But, finally, I hope to start bringing "Meanwhile, in America..." into reality. This doesn't require much in terms of practical application -- just the continued effort to photograph life as I see it while out there -- but it does require me to get my act together in terms of learning web site design. I think this is a project that should be a web site, but one that brings the viewer a book-like experience, reminiscent of Frank's The Americans. This is in contrast to, say, the Rockbridge Music idea, which I think needs a web site that exploits all the aspects of the internet: sound, sight, video, text, look, etc., etc., etc.

And then there's the question of blogging the creation of these things and others, like the continuing efforts to edit the films on the VMI cadets who marched to New Market in May 2009 and Phil Welch's artwork...

Anyway, in the meantime, here's a couple more Meanwhile, in America ... pictures:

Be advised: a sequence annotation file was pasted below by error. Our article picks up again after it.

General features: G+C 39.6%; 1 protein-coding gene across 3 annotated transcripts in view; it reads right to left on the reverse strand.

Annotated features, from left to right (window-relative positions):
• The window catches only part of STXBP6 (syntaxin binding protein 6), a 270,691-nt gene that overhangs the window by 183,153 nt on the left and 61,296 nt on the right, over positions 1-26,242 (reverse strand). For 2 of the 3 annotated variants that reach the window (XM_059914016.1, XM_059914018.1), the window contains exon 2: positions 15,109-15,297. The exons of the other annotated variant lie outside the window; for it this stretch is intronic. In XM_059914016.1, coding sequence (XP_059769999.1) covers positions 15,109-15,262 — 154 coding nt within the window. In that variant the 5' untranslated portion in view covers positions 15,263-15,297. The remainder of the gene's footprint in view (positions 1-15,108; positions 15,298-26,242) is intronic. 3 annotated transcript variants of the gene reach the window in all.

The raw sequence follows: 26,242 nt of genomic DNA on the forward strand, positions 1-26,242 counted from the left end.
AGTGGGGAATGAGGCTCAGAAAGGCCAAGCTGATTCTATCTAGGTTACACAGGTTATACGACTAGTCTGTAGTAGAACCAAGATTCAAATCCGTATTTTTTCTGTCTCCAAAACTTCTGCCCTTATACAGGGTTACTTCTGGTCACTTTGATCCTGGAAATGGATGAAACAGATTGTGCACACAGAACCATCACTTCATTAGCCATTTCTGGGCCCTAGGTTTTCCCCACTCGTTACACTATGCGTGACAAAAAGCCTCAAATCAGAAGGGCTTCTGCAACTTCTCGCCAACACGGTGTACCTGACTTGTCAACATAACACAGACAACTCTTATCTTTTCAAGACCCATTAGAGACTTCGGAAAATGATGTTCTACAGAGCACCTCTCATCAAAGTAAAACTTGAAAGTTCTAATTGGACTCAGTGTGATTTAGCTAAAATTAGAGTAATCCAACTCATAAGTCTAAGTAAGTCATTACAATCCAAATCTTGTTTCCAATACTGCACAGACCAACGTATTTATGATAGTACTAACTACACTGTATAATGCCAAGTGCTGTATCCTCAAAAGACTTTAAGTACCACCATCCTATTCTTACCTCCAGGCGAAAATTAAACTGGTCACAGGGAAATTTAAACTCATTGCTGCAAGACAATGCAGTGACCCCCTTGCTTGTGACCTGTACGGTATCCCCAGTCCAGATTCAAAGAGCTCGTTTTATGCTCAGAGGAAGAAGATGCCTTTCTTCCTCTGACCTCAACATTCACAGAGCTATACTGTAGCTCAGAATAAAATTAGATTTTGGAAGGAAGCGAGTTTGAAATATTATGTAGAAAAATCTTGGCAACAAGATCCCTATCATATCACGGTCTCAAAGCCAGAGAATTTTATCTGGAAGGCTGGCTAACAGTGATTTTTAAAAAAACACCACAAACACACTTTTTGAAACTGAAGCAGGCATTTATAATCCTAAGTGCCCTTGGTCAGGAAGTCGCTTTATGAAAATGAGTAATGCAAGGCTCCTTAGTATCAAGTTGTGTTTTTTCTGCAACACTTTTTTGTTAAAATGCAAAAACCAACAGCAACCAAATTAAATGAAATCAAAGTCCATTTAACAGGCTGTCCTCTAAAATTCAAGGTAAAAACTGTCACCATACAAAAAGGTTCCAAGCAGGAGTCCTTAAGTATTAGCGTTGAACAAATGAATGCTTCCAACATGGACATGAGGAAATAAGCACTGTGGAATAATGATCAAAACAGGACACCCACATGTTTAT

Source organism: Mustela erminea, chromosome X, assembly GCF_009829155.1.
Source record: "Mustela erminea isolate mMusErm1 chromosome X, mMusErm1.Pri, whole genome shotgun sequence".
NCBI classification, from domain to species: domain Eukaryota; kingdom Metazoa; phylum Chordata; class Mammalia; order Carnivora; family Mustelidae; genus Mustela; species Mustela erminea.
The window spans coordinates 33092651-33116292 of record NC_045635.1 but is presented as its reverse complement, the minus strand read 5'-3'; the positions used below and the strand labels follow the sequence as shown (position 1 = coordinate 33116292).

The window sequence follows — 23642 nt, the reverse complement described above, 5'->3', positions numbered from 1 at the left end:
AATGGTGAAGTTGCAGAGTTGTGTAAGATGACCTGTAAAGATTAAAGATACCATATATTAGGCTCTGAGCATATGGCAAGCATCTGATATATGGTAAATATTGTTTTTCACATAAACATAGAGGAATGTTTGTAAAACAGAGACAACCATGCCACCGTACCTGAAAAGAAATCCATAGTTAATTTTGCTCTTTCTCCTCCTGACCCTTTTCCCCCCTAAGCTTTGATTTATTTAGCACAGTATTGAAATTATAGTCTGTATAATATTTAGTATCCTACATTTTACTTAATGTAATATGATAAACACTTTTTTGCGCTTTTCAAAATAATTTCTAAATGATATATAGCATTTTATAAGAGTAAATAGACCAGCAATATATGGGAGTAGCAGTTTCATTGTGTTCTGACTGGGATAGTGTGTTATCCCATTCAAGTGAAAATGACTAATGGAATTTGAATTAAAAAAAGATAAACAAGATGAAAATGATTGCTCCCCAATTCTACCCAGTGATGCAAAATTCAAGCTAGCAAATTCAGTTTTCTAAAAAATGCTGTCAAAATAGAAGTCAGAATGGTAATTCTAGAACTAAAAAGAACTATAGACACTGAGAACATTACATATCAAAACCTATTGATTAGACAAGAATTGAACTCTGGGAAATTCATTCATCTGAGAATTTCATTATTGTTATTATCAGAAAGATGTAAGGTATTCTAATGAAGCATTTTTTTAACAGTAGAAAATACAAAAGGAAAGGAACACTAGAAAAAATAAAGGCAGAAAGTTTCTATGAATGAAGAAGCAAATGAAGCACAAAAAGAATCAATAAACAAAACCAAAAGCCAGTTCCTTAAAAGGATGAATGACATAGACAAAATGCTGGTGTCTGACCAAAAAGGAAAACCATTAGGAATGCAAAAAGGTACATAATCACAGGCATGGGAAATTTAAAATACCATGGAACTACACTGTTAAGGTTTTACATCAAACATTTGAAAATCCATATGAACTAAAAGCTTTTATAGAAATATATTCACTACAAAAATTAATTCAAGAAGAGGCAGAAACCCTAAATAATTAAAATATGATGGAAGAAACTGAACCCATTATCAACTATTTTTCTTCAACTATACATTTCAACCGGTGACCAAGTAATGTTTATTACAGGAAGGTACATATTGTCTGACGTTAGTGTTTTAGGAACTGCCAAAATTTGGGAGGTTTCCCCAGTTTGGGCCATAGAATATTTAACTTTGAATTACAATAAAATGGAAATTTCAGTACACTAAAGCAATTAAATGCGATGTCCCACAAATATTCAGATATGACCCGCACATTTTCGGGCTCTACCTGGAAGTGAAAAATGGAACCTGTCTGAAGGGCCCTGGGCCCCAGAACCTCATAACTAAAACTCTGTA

This is a search dog waiting for his turn ... after all the bloodhounds. They were doing weekend training in a park in downtown Roanoke, and we filmed a story on it. It nearly killed me. Running after dogs on a scent on a cold, windy, winter's day while carrying (and trying to get a decent shot with) a broadcast TV camera is a lot of work. I was wheezing like a bad accordion at the end of it.

Here we see Virginia Tech's football team during an indoor practice in anticipation of their forthcoming bowl game. Significantly more comfortable, especially as, at this moment, the sports reporter had taken hold of the camera, leaving me to shoot my own personal stills...

And here, the infamous Viking helmet. Bob Grebe was handed two of them while covering a "Viking Festival" in Roanoke years ago, and put them on his desk when he got back to the newsroom. One disappeared sometime in the last year, but this one remains as an odd sort of test. Bob waits, wondering how long it will remain there, on his desk, until it also disappears ... or he is told to get rid of it. If you watch News 7, you can often see it in the background.

As for the book, it is a recent arrival. We receive many books form the authors, hoping to arrange interviews, etc., as part of their promotion tours and so on. Makes for an interesting juxtaposition with the helmet, though...

The pictures were shot on a Leica M4-2 (a recent acquisition, and a story unto itself) with the now omnipresent (in my world) Kodak BW400CN film, using a 21mm Zeiss f2.8 lens.